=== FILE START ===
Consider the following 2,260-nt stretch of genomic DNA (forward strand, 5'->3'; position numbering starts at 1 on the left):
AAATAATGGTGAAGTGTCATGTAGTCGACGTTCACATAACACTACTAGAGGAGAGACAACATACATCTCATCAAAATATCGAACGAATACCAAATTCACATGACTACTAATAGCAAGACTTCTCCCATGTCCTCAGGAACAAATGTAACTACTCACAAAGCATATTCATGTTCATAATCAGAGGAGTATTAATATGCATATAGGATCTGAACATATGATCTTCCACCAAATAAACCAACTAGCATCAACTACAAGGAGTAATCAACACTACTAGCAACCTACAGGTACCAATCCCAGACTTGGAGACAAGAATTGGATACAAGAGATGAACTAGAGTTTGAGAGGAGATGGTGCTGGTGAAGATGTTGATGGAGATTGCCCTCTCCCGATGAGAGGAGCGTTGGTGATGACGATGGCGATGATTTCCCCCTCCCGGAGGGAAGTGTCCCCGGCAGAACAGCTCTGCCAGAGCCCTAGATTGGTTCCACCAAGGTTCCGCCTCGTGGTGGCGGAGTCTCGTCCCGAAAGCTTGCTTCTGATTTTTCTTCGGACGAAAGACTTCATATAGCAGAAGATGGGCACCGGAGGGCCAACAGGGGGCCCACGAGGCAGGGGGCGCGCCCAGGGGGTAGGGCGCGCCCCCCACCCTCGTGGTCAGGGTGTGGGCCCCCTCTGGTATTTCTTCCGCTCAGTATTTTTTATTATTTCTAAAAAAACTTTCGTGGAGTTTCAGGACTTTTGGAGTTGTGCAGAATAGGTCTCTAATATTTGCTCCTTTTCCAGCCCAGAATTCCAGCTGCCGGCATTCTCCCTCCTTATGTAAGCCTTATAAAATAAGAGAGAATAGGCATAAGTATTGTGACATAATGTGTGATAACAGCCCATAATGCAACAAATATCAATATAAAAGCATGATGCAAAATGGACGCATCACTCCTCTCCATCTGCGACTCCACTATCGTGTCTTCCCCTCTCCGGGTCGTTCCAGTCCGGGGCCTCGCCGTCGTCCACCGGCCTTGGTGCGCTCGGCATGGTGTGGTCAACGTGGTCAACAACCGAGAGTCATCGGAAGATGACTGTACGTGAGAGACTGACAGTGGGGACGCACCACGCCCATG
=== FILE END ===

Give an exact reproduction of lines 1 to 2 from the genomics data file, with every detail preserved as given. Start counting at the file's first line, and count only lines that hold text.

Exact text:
Consider the following 2,260-nt stretch of genomic DNA (forward strand, 5'->3'; position numbering starts at 1 on the left):
AAATAATGGTGAAGTGTCATGTAGTCGACGTTCACATAACACTACTAGAGGAGAGACAACATACATCTCATCAAAATATCGAACGAATACCAAATTCACATGACTACTAATAGCAAGACTTCTCCCATGTCCTCAGGAACAAATGTAACTACTCACAAAGCATATTCATGTTCATAATCAGAGGAGTATTAATATGCATATAGGATCTGAACATATGATCTTCCACCAAATAAACCAACTAGCATCAACTACAAGGAGTAATCAACACTACTAGCAACCTACAGGTACCAATCCCAGACTTGGAGACAAGAATTGGATACAAGAGATGAACTAGAGTTTGAGAGGAGATGGTGCTGGTGAAGATGTTGATGGAGATTGCCCTCTCCCGATGAGAGGAGCGTTGGTGATGACGATGGCGATGATTTCCCCCTCCCGGAGGGAAGTGTCCCCGGCAGAACAGCTCTGCCAGAGCCCTAGATTGGTTCCACCAAGGTTCCGCCTCGTGGTGGCGGAGTCTCGTCCCGAAAGCTTGCTTCTGATTTTTCTTCGGACGAAAGACTTCATATAGCAGAAGATGGGCACCGGAGGGCCAACAGGGGGCCCACGAGGCAGGGGGCGCGCCCAGGGGGTAGGGCGCGCCCCCCACCCTCGTGGTCAGGGTGTGGGCCCCCTCTGGTATTTCTTCCGCTCAGTATTTTTTATTATTTCTAAAAAAACTTTCGTGGAGTTTCAGGACTTTTGGAGTTGTGCAGAATAGGTCTCTAATATTTGCTCCTTTTCCAGCCCAGAATTCCAGCTGCCGGCATTCTCCCTCCTTATGTAAGCCTTATAAAATAAGAGAGAATAGGCATAAGTATTGTGACATAATGTGTGATAACAGCCCATAATGCAACAAATATCAATATAAAAGCATGATGCAAAATGGACGCATCACTCCTCTCCATCTGCGACTCCACTATCGTGTCTTCCCCTCTCCGGGTCGTTCCAGTCCGGGGCCTCGCCGTCGTCCACCGGCCTTGGTGCGCTCGGCATGGTGTGGTCAACGTGGTCAACAACCGAGAGTCATCGGAAGATGACTGTACGTGAGAGACTGACAGTGGGGACGCACCACGCCCATG